But even if the Pakistani army has joined the battle against terrorism in the frontier regions bordering Afghanistan in earnest, there is no question of the military establishment recognising the danger that anti-India terrorist groups have started to pose to Pakistan itself. A section of the Pakistani political leadership saw in the terrorist attack on Mumbai in November 2008 the grave threat that groups like the Lashkar-e-Taiba pose to the stability of the region. Nudged along by the United States and by a non-confrontationist Indian approach, an unprecedented criminal investigation was launched against a section of LeT operatives. Since the LeT has never launched a terrorist attack inside Pakistan, however, it is easy for sceptics there to argue that the group does not pose a threat. That is why the establishment there is reluctant to act against Lashkar chief Hafiz Saeed. But wise statecraft is about recognising the early warning signs, not waiting for the tipping point. Imtiaz Gul’s book, The Al-Qaeda Connection, provides plenty of evidence on the deep links which exist between the LeT, the Jaish-e-Mohammed and even the Hizb-ul-Mujahideen, on the one hand, and the TTP in Pakistan’s tribal areas, on the other.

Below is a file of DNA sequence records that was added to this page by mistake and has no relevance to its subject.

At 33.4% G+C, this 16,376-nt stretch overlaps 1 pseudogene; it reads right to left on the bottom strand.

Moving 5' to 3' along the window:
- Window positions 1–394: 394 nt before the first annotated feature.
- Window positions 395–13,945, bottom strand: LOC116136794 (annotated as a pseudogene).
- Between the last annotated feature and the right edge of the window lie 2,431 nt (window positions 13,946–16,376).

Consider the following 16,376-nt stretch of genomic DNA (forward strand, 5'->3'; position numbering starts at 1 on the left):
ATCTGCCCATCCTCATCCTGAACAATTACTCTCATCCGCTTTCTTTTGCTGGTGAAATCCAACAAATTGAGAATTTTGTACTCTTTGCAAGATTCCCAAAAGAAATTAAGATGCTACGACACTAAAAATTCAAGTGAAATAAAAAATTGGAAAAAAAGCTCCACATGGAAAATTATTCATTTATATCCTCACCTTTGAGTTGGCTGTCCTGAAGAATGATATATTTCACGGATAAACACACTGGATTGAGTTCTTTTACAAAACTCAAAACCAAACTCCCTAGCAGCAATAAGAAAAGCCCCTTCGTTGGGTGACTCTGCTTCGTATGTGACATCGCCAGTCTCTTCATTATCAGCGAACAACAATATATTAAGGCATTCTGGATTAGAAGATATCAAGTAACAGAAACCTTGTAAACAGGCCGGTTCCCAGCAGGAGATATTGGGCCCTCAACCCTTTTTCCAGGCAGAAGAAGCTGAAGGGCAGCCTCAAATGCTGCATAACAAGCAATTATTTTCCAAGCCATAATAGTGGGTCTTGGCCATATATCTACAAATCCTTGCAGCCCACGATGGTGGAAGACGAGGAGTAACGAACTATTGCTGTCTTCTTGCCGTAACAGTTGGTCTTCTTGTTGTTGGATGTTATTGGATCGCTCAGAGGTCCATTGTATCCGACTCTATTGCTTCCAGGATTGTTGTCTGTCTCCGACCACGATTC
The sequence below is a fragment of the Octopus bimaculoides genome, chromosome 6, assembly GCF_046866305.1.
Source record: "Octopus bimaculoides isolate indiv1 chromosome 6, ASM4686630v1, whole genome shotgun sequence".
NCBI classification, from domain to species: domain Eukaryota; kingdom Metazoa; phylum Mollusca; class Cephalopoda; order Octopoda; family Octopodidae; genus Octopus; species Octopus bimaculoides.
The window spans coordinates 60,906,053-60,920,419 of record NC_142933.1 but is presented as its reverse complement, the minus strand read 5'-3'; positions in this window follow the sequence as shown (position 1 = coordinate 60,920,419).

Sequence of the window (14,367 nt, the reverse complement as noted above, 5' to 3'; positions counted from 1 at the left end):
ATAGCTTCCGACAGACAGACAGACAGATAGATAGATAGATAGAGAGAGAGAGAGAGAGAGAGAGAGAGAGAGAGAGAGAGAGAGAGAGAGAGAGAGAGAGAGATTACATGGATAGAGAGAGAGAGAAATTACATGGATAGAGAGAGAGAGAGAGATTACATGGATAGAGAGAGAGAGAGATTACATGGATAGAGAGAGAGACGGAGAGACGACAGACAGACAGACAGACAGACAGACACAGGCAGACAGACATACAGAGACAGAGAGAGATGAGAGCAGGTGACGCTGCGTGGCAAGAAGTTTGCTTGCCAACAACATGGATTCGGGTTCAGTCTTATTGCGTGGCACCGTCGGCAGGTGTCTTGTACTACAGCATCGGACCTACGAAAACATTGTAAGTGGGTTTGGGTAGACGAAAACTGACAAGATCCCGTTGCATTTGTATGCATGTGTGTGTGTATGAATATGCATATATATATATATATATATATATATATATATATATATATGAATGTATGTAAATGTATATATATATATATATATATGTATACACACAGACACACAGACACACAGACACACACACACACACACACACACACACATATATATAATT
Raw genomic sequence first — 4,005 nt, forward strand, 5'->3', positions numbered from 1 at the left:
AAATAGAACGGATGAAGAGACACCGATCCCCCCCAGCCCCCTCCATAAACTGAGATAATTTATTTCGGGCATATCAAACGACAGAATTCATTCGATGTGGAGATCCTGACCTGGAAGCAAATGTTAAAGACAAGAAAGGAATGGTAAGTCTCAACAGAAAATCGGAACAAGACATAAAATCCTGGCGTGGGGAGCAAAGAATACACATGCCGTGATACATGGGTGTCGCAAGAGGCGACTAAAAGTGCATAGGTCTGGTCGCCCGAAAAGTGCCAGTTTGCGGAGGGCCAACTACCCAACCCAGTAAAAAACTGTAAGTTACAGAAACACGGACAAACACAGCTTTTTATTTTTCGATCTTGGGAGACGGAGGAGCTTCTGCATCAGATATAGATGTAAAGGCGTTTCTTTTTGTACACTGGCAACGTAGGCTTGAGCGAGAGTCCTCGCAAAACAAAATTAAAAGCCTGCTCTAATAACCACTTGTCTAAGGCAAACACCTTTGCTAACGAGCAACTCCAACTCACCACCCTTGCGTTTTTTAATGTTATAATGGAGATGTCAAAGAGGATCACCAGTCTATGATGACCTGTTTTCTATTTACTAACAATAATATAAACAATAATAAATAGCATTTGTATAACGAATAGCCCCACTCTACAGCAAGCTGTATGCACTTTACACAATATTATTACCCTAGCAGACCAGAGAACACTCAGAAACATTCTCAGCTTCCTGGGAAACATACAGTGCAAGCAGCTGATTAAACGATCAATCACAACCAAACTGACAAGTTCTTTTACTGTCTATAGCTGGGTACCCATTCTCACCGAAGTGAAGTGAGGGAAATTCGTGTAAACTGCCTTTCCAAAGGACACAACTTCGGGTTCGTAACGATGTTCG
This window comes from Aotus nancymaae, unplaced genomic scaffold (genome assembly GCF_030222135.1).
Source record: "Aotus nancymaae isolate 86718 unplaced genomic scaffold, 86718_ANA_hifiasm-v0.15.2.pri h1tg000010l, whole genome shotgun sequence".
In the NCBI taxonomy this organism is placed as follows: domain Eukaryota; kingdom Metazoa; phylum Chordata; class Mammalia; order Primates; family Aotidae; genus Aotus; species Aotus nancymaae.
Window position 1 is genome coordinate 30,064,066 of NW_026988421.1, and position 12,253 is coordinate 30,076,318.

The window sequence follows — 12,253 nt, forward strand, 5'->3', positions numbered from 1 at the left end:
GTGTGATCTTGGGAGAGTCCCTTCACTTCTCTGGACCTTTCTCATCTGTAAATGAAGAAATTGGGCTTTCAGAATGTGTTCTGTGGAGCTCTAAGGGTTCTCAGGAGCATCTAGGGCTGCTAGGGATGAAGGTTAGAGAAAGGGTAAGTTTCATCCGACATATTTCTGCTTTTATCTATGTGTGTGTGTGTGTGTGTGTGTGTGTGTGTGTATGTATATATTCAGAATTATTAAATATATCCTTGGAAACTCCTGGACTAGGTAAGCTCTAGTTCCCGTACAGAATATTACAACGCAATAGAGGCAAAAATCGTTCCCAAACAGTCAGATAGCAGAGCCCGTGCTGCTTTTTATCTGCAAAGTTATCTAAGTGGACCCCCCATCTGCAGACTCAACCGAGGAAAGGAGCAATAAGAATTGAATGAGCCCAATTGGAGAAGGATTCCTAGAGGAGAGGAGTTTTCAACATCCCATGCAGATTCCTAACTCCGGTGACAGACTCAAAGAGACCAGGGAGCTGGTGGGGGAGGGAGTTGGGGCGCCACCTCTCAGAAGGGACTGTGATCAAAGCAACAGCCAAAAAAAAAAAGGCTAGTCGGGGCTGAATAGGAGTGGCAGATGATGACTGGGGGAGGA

Given these political realities, what can India do to encourage Pakistan to recognise that the terrorist groups operating on its soil are an undifferentiated syndicate and pose a common threat to both countries? Of all the forms of encouragement, refusing to talk is the least effective. It is not a coincidence that those sections of the Pakistani establishment which continue to see the jihadi terror groups as future assets are the very sections least anxious to see the resumption of the bilateral dialogue. Exchanging rhetoric and putting pressure via public statements are also not likely to pay dividends. Nor is there any point in messing up the strong case India has in Mumbai with overkill. Pakistani officials have pointed out, for example, that the salutation “Major General sahab” — one of the co-conspirators allegedly identified by Ajmal ‘Kasab’ and seen by the Indians as proof of Islamabad’s official complicity in 26/11 — is never used in the subcontinent; the preferred greeting is ‘General sahab’.